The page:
Literary criticism of another sort was exhibited during “Writers we don’t understand”, a panel in which participants discussed all facets of not understanding a work, from jargon to vocabulary to literary writing to psychological subtlety to high-end scientific concepts. Again, it took a while for authors to name names (and some did with surprising humility, Paul DiFilippo even admitting that Dhalgren is best re-read twenty years later), but by the time Stross, Egan, Delaney and Miéville had been mentioned, it was obvious that this wasn’t a mean-spirited denunciation but a honest discussion of what happens when the text can’t be completely grasped by a reader. Fine performance by moderator Matthew Jarpe on this panel.
There was a darn good panel on “The End of Copyright: Can the Arts Survive the Digital Age?” featuring rock-star SF author Cory Doctorow (whose fans gave him regular rounds of applause after particularly spirited intervention from behind his omnipresent Apple iMac), lawyer Charles Petit and a few others. I was particularly impressed by Petit’s interventions. Even if, at the beginning, I was ready to hiss when he introduced himself as Harlan Ellison’s lawyer in the Ellison v. AOL case (long story), he quickly became a crowd favourite after a few very good points. Grrreat stuff.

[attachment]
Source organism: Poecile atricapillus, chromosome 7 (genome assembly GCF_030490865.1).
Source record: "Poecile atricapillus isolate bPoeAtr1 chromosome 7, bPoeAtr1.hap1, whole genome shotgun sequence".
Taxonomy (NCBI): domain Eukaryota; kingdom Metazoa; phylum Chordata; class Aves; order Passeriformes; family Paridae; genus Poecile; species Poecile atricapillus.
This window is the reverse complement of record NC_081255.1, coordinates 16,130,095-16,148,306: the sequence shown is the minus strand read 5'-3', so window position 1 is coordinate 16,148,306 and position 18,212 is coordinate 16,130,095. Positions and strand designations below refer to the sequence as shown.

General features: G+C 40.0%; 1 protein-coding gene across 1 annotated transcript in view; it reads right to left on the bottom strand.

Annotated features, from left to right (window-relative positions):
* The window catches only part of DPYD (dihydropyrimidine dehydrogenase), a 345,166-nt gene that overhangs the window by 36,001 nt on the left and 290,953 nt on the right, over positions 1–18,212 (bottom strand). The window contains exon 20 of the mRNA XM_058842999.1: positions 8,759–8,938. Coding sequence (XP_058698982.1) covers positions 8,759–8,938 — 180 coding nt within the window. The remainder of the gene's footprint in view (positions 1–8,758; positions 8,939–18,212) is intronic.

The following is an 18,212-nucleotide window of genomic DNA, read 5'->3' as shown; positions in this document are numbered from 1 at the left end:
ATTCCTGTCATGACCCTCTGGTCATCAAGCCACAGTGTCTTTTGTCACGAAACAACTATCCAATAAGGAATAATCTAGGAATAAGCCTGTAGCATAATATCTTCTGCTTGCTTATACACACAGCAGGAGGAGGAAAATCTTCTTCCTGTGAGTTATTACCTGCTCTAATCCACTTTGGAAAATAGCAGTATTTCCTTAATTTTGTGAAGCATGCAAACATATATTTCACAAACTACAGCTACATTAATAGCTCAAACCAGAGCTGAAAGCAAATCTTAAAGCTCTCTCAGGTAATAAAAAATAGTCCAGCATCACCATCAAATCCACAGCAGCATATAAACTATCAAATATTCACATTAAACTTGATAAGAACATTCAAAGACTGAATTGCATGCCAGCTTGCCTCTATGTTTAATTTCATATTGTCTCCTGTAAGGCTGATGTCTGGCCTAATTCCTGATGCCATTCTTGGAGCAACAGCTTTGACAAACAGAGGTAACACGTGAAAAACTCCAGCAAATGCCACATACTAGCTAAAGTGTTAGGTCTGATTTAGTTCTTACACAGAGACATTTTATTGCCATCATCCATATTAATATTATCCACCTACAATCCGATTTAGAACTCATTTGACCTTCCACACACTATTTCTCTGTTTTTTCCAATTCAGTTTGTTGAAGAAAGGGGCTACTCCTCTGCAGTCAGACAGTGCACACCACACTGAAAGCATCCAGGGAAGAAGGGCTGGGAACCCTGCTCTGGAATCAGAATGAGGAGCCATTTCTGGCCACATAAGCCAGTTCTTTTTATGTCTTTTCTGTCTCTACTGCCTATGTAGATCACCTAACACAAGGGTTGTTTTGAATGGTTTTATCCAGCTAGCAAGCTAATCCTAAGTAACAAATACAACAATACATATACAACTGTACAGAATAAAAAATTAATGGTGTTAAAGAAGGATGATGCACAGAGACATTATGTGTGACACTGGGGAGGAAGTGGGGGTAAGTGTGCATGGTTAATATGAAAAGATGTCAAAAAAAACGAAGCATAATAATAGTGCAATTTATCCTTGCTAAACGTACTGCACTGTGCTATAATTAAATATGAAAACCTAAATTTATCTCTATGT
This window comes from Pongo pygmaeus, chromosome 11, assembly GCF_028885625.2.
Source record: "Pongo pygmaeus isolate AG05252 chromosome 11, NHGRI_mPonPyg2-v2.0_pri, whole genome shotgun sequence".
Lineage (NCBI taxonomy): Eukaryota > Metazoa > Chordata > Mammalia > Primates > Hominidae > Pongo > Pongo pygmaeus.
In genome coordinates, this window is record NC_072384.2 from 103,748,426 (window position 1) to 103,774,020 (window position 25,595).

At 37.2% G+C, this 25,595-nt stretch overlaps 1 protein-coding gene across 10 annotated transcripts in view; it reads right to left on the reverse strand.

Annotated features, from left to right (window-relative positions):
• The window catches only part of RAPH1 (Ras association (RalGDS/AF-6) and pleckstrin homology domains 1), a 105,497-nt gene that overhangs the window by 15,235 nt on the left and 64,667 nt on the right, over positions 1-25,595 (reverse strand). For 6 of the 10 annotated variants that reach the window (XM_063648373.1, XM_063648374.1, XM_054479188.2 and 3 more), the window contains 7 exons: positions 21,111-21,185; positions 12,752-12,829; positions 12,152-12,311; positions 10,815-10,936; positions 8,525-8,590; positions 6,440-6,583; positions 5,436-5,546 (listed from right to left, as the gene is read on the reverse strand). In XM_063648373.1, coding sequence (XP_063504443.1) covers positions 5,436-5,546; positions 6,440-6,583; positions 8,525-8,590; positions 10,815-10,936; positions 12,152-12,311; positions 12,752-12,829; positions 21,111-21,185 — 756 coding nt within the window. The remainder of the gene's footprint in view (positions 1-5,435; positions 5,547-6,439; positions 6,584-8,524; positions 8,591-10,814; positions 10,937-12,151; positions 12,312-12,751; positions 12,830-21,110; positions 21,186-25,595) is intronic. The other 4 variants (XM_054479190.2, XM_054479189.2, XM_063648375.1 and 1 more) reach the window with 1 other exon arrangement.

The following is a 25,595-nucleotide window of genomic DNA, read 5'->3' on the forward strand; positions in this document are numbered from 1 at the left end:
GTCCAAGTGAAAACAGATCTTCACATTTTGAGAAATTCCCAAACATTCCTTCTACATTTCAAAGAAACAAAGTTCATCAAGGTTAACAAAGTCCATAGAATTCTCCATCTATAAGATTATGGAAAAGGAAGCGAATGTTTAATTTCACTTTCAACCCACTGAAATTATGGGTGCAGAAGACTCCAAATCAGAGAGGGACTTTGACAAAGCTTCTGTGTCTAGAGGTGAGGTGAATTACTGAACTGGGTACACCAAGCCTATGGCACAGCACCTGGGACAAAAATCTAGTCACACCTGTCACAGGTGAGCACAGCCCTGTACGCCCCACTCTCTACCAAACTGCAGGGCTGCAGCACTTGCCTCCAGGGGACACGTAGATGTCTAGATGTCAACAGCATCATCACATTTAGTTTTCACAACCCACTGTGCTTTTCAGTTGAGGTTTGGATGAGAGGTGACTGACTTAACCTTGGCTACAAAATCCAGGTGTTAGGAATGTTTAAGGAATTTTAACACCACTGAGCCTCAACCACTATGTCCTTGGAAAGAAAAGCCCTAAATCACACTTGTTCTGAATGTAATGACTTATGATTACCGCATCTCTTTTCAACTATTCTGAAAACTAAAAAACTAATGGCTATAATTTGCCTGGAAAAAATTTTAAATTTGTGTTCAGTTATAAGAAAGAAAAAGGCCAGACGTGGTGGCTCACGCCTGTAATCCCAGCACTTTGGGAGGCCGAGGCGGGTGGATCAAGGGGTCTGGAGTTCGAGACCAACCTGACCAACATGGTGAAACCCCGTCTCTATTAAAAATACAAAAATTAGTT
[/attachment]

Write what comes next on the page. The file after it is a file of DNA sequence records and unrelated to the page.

I was fascinated by a panel on the peculiar nature of “Writerly Friendships” (how writers bond, how their bond is tested by success and so on), which was packed with plenty of good words from George R.R. Martin, Ann Tonsor Zeddies and James Patrick Kelly. The best line of that particular panel came when Martin explained that since the “girls were let into the club”, an added level of difficulty has emerged given how “some writers collaborate together and some other writers… collaborate together.” Plenty of good personal anecdotes and unique insights that, once again, it would be difficult to get anywhere but in the rarefied environment of Worldcon. (How many other places in the world can tell you offhand about Clarion rosters of yore, and who’s still writing amongst them?)
Another hour-long panel I attended was about the dark side of Internet communications. While they didn’t mention my name (whew), they did talk about malicious rumours, spam, misleading web sites and scurrilous personal attacks. Charles Stross and John Scalzi (of scalzi.com/whatever fame; go read him) were the panel’s standout speakers.